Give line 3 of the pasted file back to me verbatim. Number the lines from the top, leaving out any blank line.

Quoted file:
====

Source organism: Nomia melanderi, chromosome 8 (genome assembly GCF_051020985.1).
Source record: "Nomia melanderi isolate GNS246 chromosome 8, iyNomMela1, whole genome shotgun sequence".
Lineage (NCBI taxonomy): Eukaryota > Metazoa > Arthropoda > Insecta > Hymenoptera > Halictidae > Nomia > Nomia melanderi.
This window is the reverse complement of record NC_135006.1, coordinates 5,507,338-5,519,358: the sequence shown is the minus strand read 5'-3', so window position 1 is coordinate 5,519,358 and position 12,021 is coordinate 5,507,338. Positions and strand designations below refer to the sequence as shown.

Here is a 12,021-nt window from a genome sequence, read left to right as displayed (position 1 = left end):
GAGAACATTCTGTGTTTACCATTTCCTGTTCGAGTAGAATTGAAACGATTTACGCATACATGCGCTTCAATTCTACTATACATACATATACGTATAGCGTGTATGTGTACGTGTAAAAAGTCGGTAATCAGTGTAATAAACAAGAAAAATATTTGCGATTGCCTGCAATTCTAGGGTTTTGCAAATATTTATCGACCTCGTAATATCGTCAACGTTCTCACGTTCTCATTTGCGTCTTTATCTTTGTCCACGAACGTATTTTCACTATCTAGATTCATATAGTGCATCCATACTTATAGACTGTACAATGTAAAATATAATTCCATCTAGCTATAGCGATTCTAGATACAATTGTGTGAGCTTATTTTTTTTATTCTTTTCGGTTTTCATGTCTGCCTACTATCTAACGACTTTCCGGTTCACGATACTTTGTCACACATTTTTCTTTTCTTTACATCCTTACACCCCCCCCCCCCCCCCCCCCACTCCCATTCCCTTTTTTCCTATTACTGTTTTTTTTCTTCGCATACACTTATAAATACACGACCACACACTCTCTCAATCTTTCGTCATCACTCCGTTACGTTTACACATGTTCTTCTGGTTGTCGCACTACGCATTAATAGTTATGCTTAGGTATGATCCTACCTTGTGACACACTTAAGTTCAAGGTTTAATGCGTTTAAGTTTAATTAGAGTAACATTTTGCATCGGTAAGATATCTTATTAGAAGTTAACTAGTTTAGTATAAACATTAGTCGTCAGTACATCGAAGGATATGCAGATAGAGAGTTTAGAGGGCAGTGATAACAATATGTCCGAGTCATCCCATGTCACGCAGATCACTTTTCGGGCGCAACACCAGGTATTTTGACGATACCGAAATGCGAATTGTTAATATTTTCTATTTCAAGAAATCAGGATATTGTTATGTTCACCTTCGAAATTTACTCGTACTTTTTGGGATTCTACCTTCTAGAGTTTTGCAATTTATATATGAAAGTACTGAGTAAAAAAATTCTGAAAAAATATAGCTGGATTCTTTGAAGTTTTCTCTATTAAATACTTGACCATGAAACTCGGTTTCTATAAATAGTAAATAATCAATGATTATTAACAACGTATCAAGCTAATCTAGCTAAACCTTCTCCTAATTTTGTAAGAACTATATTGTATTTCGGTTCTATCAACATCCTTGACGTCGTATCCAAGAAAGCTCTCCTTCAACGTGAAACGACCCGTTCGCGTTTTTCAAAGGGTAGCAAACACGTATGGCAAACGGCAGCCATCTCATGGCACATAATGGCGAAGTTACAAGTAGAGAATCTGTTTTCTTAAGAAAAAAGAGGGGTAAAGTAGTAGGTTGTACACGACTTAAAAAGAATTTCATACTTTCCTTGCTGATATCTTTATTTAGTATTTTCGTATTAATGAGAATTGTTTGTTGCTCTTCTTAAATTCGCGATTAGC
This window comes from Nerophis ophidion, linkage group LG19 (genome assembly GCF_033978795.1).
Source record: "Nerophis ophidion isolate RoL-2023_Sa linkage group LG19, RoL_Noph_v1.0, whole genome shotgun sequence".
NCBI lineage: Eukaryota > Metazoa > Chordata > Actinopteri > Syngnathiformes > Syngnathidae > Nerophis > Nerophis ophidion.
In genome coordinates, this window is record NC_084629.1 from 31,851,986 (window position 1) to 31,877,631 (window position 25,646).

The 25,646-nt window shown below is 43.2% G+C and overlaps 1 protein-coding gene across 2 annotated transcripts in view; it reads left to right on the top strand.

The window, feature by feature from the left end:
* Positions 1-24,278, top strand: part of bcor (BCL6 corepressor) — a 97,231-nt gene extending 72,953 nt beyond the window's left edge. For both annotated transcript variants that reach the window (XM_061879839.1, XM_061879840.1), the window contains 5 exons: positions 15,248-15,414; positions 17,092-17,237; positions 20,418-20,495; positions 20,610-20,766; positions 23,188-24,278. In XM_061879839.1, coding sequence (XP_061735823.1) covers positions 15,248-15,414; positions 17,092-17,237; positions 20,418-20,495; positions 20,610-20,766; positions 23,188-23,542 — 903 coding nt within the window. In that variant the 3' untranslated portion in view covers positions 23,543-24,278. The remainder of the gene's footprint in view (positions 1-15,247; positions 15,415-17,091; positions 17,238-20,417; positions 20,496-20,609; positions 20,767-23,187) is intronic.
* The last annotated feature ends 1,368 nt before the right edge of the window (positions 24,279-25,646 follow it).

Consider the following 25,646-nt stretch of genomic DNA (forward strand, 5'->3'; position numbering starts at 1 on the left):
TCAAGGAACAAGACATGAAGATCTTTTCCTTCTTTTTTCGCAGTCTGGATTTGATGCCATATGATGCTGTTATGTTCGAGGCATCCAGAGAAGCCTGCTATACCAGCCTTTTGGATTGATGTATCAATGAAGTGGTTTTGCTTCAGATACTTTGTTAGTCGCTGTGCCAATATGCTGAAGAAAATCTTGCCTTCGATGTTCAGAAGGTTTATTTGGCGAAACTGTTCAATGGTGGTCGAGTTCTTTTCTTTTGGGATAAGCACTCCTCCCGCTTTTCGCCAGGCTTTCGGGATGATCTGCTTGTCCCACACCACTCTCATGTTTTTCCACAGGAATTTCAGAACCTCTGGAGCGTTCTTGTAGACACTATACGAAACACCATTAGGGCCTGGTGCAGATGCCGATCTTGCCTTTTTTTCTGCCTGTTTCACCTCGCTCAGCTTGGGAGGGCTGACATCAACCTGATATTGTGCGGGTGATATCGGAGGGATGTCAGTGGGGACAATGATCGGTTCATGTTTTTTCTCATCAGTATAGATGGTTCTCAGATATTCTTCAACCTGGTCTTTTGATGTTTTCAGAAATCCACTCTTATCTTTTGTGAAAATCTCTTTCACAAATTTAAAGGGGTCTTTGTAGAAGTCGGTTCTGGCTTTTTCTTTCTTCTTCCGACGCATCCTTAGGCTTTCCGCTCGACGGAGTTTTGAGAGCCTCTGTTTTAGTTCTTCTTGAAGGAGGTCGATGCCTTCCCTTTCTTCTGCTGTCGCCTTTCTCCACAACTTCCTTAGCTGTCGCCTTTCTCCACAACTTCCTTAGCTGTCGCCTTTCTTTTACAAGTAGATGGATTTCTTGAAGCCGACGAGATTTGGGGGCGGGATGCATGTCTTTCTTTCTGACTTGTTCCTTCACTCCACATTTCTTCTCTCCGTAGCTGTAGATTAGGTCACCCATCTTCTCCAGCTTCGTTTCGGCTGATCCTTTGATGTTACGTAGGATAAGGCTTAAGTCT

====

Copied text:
Lineage (NCBI taxonomy): Eukaryota > Metazoa > Arthropoda > Insecta > Hymenoptera > Halictidae > Nomia > Nomia melanderi.